Is there a role for direct instruction in problem-based learning? Comparing student-constructed versus integrated model answers
Problem-based learning (PBL) requires students to formulate learning issues that need to be answered by studying multiple literature resources. Advocates of high instructional guidance argue that this is too cognitively demanding for students and ineffective for learning. Therefore, we examined the effects of studying an integrated model answer in the self-study phase in PBL. Participants (N=62) engaged in a simulated group discussion, ending with the establishment of learning issues. Then they either studied integrated model answers to the learning issues, or undertook a standard PBL self-study phase in which students needed to construct their own answers based on multiple literature resources. Higher learning outcomes were obtained for the participants who studied integrated model answers when compared to the participants who constructed their own answers. These higher learning outcomes were obtained with lower investment of self-study and equal investment of mental effort during learning.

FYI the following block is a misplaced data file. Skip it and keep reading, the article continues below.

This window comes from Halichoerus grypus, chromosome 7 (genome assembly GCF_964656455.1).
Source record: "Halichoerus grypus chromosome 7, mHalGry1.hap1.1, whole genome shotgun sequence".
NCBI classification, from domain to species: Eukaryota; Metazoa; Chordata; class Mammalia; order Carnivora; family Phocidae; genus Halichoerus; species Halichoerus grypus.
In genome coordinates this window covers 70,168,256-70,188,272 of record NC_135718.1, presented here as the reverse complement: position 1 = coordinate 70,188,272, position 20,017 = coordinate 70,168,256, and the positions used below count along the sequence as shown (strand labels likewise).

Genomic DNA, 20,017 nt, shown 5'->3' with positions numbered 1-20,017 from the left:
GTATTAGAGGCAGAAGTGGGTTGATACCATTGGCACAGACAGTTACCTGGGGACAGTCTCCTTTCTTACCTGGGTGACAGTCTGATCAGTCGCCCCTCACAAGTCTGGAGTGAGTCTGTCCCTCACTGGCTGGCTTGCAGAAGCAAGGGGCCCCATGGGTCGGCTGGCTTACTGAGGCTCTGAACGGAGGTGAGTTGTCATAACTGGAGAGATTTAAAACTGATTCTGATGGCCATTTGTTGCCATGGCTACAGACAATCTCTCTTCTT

|Keywords||Cognitive load, Direct instruction, Ill-defined problems, Problem-based learning, Self-study|
|Persistent URL||dx.doi.org/10.1016/j.learninstruc.2014.07.006, hdl.handle.net/1765/91415|
|Series||ERIM Top-Core Articles|
|Journal||Learning and Instruction|
Wijnia, L, Loyens, S.M.M, van Gog, T.A.J.M, Derous, E, & Schmidt, H.G. (2014). Is there a role for direct instruction in problem-based learning? Comparing student-constructed versus integrated model answers. Learning and Instruction, 34, 22–31. doi:10.1016/j.learninstruc.2014.07.006